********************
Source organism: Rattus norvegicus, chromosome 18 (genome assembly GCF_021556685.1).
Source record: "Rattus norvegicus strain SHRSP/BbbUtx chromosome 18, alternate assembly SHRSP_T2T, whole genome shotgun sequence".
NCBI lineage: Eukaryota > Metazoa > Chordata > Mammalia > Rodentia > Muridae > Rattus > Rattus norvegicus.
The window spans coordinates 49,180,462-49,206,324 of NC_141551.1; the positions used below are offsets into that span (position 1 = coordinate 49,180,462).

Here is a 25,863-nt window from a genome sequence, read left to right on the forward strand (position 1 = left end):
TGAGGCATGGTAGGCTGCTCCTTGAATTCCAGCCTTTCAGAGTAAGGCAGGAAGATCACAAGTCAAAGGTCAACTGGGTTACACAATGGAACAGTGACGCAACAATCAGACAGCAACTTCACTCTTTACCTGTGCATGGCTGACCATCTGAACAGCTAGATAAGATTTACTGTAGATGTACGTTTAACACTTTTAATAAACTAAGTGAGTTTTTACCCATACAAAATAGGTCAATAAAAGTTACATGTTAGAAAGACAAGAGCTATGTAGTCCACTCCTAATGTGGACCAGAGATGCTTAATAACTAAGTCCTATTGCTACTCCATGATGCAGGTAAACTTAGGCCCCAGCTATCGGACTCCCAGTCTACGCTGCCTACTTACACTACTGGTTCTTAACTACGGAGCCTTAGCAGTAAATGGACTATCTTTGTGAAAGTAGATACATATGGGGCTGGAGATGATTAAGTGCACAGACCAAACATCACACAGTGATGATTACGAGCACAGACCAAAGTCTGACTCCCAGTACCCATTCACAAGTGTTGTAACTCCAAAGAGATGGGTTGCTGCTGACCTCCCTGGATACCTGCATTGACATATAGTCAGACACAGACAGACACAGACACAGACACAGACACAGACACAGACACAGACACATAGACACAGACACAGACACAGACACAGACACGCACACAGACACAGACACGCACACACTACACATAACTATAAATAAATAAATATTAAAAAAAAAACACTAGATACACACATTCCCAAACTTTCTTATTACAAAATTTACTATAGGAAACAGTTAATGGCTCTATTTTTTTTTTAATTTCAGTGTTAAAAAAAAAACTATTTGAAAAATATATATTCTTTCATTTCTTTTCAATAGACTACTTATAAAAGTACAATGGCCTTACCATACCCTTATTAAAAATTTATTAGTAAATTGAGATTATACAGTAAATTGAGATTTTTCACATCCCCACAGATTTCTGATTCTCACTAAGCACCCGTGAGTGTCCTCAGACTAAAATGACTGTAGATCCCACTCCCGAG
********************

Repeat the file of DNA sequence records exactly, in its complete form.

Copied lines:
Source organism: Rattus norvegicus, chromosome 18 (genome assembly GCF_021556685.1).
Source record: "Rattus norvegicus strain SHRSP/BbbUtx chromosome 18, alternate assembly SHRSP_T2T, whole genome shotgun sequence".
NCBI lineage: Eukaryota > Metazoa > Chordata > Mammalia > Rodentia > Muridae > Rattus > Rattus norvegicus.
The window spans coordinates 49,180,462-49,206,324 of NC_141551.1; the positions used below are offsets into that span (position 1 = coordinate 49,180,462).

Here is a 25,863-nt window from a genome sequence, read left to right on the forward strand (position 1 = left end):
TGAGGCATGGTAGGCTGCTCCTTGAATTCCAGCCTTTCAGAGTAAGGCAGGAAGATCACAAGTCAAAGGTCAACTGGGTTACACAATGGAACAGTGACGCAACAATCAGACAGCAACTTCACTCTTTACCTGTGCATGGCTGACCATCTGAACAGCTAGATAAGATTTACTGTAGATGTACGTTTAACACTTTTAATAAACTAAGTGAGTTTTTACCCATACAAAATAGGTCAATAAAAGTTACATGTTAGAAAGACAAGAGCTATGTAGTCCACTCCTAATGTGGACCAGAGATGCTTAATAACTAAGTCCTATTGCTACTCCATGATGCAGGTAAACTTAGGCCCCAGCTATCGGACTCCCAGTCTACGCTGCCTACTTACACTACTGGTTCTTAACTACGGAGCCTTAGCAGTAAATGGACTATCTTTGTGAAAGTAGATACATATGGGGCTGGAGATGATTAAGTGCACAGACCAAACATCACACAGTGATGATTACGAGCACAGACCAAAGTCTGACTCCCAGTACCCATTCACAAGTGTTGTAACTCCAAAGAGATGGGTTGCTGCTGACCTCCCTGGATACCTGCATTGACATATAGTCAGACACAGACAGACACAGACACAGACACAGACACAGACACAGACACAGACACATAGACACAGACACAGACACAGACACAGACACGCACACAGACACAGACACGCACACACTACACATAACTATAAATAAATAAATATTAAAAAAAAAACACTAGATACACACATTCCCAAACTTTCTTATTACAAAATTTACTATAGGAAACAGTTAATGGCTCTATTTTTTTTTTAATTTCAGTGTTAAAAAAAAAACTATTTGAAAAATATATATTCTTTCATTTCTTTTCAATAGACTACTTATAAAAGTACAATGGCCTTACCATACCCTTATTAAAAATTTATTAGTAAATTGAGATTATACAGTAAATTGAGATTTTTCACATCCCCACAGATTTCTGATTCTCACTAAGCACCCGTGAGTGTCCTCAGACTAAAATGACTGTAGATCCCACTCCCGAG